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CONFESSION.

Oh, what a cunning guest
Is this same grief! within my heart I made

Closets; and in them many a chest;

And like a master in
In those chests, boxes ; in each box, a till:
Yet grief knows all, and enters when he will.

my trade,

No screw, no piercer can Into a piece of timber work and wind,

As God's afflictions into man,

When he a torture hath design’d.
They are too subtle for the subtlest hearts ;
And fall, like rheums, upon the tenderest parts.

We are the earth ; and they,

2 Like moles within us, heave, and cast about :

And till they foot and clutch their prey,

They never cool, much less give out. No Smith can make such locks, but they have keys; Closets are Halls to them; and hearts, highways.

Only an open breast
Doth shut them out, so that they cannot enter;

Or, if they enter, cannot rest,

But quickly seek some new adventure. Smooth open hearts no fastening have ; but fiction Doth give a hold and handle to affliction.

Wherefore my faults and sins, Lord, I acknowledge ; take thy plagues away :

For since confession pardon wins,

I challenge here the brightest day,
The clearest diamond : let them do their best,
They shall be thick and cloudy to my breast.

GIDDINESS.

Oh, what a thing is Man! how far from power,

From settled peace and rest ! He is some twenty several men at least

Each several hour.

One while he counts of heaven, as of his treasure :

But then a thought creeps in, And calls him coward, who for fear of sin

Will lose a pleasure.

Now he will fight it out, and to the wars ;

Now eat his bread in peace, And snudge in quiet : now he scorns increase;

Now all day spares.

He builds a house, which quickly down must go,

As if a whirlwind blew And crush'd the building: and 'tis partly true,

His mind is so.

Oh, what a sight were Man, if his attires

Did alter with his mind; And, like a Dolphin's skin, his clothes combined

With his desires !

Surely if each one saw another's heart,

There would be no commerce,
No Sale or Bargain pass : all would disperse,

And live apart.

Lord, mend or rather make us : one creation

Will not suffice our turn :
Except thou make us daily, we shall spurn

Our own salvation.

THE BUNCH OF GRAPES.

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Joy, I did lock thee up: but some bad man

Hath let thee out again : And now, methinks, I am where I began

Seven years ago : one vogue and vein,

One air of thoughts usurps my brain.
I did toward Canaan draw ; but now I am
Brought back to the Red Sea, the sea of shame.

For as the Jews of old by God's command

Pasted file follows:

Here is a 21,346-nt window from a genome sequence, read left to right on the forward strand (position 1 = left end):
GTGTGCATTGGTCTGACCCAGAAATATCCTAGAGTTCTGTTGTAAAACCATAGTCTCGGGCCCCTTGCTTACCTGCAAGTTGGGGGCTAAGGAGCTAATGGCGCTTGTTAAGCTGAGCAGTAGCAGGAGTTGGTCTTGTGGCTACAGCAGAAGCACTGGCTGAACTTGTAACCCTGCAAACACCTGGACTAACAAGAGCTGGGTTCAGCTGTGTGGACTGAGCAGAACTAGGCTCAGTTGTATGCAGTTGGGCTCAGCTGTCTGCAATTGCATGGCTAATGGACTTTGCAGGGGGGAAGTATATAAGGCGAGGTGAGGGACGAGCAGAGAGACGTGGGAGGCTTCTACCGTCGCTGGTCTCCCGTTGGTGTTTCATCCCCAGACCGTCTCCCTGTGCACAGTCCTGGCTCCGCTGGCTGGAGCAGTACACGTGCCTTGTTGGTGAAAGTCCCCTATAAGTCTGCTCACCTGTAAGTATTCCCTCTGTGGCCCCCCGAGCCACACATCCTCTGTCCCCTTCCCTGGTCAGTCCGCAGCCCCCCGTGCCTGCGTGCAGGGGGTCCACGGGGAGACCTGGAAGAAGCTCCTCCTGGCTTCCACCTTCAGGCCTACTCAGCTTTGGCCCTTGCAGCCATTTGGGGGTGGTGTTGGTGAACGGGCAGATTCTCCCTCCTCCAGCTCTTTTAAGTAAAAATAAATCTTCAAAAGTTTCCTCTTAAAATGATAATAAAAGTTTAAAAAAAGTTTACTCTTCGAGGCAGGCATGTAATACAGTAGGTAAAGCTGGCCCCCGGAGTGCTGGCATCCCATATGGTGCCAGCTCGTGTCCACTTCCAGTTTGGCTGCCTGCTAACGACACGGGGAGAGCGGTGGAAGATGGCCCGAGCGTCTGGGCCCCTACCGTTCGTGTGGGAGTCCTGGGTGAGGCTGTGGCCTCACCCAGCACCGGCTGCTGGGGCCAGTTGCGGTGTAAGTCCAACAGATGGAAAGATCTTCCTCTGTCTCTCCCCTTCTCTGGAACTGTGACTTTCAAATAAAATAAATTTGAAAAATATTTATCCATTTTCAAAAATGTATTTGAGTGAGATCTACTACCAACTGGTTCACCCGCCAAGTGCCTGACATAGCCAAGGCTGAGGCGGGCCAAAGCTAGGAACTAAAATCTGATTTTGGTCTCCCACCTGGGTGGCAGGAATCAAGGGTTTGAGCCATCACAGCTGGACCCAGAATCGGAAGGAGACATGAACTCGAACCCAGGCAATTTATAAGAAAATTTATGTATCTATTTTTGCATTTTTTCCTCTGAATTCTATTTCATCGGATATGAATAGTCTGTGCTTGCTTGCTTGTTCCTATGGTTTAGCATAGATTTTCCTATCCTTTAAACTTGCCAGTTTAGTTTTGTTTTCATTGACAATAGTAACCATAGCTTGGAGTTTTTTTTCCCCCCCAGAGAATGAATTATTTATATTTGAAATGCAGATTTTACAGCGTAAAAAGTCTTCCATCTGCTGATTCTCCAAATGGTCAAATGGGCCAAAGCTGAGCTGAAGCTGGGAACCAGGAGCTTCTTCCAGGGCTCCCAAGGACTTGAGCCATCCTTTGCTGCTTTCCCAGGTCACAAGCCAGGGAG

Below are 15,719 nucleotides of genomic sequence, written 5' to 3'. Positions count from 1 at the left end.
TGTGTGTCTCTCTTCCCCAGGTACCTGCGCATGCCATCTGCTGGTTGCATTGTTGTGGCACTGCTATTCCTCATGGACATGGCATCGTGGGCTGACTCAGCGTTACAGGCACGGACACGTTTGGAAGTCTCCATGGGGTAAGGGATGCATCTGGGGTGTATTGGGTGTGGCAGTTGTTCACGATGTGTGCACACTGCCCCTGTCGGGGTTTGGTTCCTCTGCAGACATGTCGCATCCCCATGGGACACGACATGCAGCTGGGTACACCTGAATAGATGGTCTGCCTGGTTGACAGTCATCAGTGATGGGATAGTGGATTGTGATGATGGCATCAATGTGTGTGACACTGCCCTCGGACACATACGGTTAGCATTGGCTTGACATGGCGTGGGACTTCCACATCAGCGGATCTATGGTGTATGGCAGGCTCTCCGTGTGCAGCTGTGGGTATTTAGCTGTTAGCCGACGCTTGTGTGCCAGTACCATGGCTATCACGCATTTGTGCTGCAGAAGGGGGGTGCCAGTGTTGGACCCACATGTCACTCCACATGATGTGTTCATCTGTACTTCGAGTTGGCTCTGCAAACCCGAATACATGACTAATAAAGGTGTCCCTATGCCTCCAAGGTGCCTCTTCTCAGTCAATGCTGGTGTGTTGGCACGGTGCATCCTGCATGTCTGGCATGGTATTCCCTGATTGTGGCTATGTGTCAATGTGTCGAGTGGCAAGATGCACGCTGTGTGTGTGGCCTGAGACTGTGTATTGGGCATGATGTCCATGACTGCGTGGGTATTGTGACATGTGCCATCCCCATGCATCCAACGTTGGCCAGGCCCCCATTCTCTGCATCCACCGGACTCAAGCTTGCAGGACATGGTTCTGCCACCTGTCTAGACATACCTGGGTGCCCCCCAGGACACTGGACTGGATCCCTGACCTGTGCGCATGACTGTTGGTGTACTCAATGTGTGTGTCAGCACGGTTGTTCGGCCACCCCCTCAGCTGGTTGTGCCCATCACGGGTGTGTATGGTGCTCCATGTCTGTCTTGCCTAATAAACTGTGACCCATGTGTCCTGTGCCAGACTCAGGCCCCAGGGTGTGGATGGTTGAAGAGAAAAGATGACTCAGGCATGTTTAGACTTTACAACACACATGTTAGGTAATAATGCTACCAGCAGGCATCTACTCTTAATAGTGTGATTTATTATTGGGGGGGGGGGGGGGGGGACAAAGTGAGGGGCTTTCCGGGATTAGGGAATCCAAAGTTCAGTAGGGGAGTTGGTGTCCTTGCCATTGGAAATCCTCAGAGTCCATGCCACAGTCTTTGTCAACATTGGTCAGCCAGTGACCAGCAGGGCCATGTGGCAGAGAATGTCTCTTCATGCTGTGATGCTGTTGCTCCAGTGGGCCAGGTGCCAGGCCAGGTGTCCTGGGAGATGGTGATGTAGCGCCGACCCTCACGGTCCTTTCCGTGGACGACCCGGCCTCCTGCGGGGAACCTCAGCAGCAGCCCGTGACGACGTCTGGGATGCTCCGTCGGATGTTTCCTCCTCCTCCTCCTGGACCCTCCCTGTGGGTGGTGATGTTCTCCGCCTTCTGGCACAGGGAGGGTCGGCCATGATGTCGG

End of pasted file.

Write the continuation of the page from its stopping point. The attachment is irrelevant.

Traveli'd, and saw no town;
So now each Christian hath his journeys spann'd:

Their story pens and sets us down.

A single deed is small renown.
God's works are wide, and let in future times ;
His ancient justice overflows our crimes.

Then have we too our guardian fires and clouds ;

Our Scripture-dew drops fast :
We have our sands and serpents, tents and shrouds ;-

Alas! our murmurings come not last.
But where's the cluster? Where's the taste

Of mine inheritance ? Lord, if I must borrow,
Let me as well take up their joy, as sorrow.

But can he want the grape, who hath the wine ?

I have their fruit, and more. Blessed be God, who prosper'd Noah's vine,

And made it bring forth grapes good store.

But much more Him I must adore,
Who of the law's sour juice sweet wine did make,
Even God himself, being pressed for my sake.

LOVE UNKNOWN.

DEAR friend, sit down, the tale is long and sad :
And in my faintings I presume your love
Will more comply, than help. A Lord I had,
And have, of whom some grounds, which may improve,
I hold for two lives, and both lives in me.
To him I brought a dish of fruit one day,
And in the middle placed my heart. But he

(I sigh to say)
Look'd on a servant, who did know his eye
Better than you know me, or (which is one)
Than I myself. The servant instantly
Quitting the fruit, seized on my heart alone
And threw it in a font, wherein did fall
A stream of blood, which issued from the side
Of a great rock : I well remember all,
And have good cause : there it was dipt and dyed,
And wash'd, and wrung : the very wringing yet
Enforceth tears. Your heart was foul, I fear.
Indeed 'tis true. I did and do commit
Many a fault more than my lease will bear;

Yet still ask'd pardon, and was not denied.
But

you shall hear. After my heart was well, And clean and fair, as I one even-tide

(I sigh to tell) Walk'd by myself abroad, I saw a large

I And spacious furnace flaming, and thereon A boiling caldron, round about whose verge Was in great letters set AFFLICTION. The greatness show'd the owner. So I went To fetch a sacrifice out of my fold, Thinking with that, which I did thus present, To warm his love, which I did fear grew cold. But as my heart did tender it, the man Who was to take it from me, slipt his hand, And threw my heart into the scalding pan; My heart, that brought it (do you understand ?), The offerer's heart. Your heart was hard, I fear. Indeed 'tis true. I found a callous matter Began to spread and to expatiate there : But with a richer drug, than scalding water, I bathed it often, even with holy blood, Which at a board, while many drank bare wine, A friend did steal into my cup for good, Even taken inwardly, and most divine To supple hardnesses. But at the length Out of the caldron getting, soon I fled Unto my house, where to repair the strength Which I had lost, I hasted to my bed : But when I thought to sleep out all these faults,

(I sigh to speak) I found that some had stuff'd the bed with thoughts, I would say thorns. Dear, could my heart not break, When with my pleasures even my rest was gone? Full well I understood, who had been there :

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